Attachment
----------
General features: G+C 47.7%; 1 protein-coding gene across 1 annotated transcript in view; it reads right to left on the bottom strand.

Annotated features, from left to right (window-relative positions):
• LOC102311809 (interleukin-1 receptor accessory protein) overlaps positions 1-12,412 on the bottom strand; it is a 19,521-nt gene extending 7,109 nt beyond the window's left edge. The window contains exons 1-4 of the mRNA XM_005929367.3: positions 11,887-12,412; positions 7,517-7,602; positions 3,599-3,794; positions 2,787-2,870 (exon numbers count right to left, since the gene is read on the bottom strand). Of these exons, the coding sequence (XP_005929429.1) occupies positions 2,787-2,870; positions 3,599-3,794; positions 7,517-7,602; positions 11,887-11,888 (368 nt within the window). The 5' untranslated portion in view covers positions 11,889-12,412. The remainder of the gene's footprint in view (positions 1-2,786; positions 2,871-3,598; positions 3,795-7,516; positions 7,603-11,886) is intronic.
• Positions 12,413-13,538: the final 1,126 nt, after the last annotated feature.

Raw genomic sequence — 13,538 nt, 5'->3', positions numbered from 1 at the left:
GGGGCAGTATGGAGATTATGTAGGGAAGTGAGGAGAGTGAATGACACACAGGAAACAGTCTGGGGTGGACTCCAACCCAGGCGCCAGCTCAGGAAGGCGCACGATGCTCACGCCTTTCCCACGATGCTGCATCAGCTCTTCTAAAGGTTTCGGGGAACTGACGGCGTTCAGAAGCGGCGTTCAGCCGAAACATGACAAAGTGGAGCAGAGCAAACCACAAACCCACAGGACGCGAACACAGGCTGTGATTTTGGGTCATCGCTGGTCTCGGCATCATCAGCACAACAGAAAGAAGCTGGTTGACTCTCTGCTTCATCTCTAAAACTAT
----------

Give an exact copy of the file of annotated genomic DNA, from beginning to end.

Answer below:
General features: G+C 47.7%; 1 protein-coding gene across 1 annotated transcript in view; it reads right to left on the bottom strand.

Annotated features, from left to right (window-relative positions):
• LOC102311809 (interleukin-1 receptor accessory protein) overlaps positions 1-12,412 on the bottom strand; it is a 19,521-nt gene extending 7,109 nt beyond the window's left edge. The window contains exons 1-4 of the mRNA XM_005929367.3: positions 11,887-12,412; positions 7,517-7,602; positions 3,599-3,794; positions 2,787-2,870 (exon numbers count right to left, since the gene is read on the bottom strand). Of these exons, the coding sequence (XP_005929429.1) occupies positions 2,787-2,870; positions 3,599-3,794; positions 7,517-7,602; positions 11,887-11,888 (368 nt within the window). The 5' untranslated portion in view covers positions 11,889-12,412. The remainder of the gene's footprint in view (positions 1-2,786; positions 2,871-3,598; positions 3,795-7,516; positions 7,603-11,886) is intronic.
• Positions 12,413-13,538: the final 1,126 nt, after the last annotated feature.

Raw genomic sequence — 13,538 nt, 5'->3', positions numbered from 1 at the left:
GGGGCAGTATGGAGATTATGTAGGGAAGTGAGGAGAGTGAATGACACACAGGAAACAGTCTGGGGTGGACTCCAACCCAGGCGCCAGCTCAGGAAGGCGCACGATGCTCACGCCTTTCCCACGATGCTGCATCAGCTCTTCTAAAGGTTTCGGGGAACTGACGGCGTTCAGAAGCGGCGTTCAGCCGAAACATGACAAAGTGGAGCAGAGCAAACCACAAACCCACAGGACGCGAACACAGGCTGTGATTTTGGGTCATCGCTGGTCTCGGCATCATCAGCACAACAGAAAGAAGCTGGTTGACTCTCTGCTTCATCTCTAAAACTAT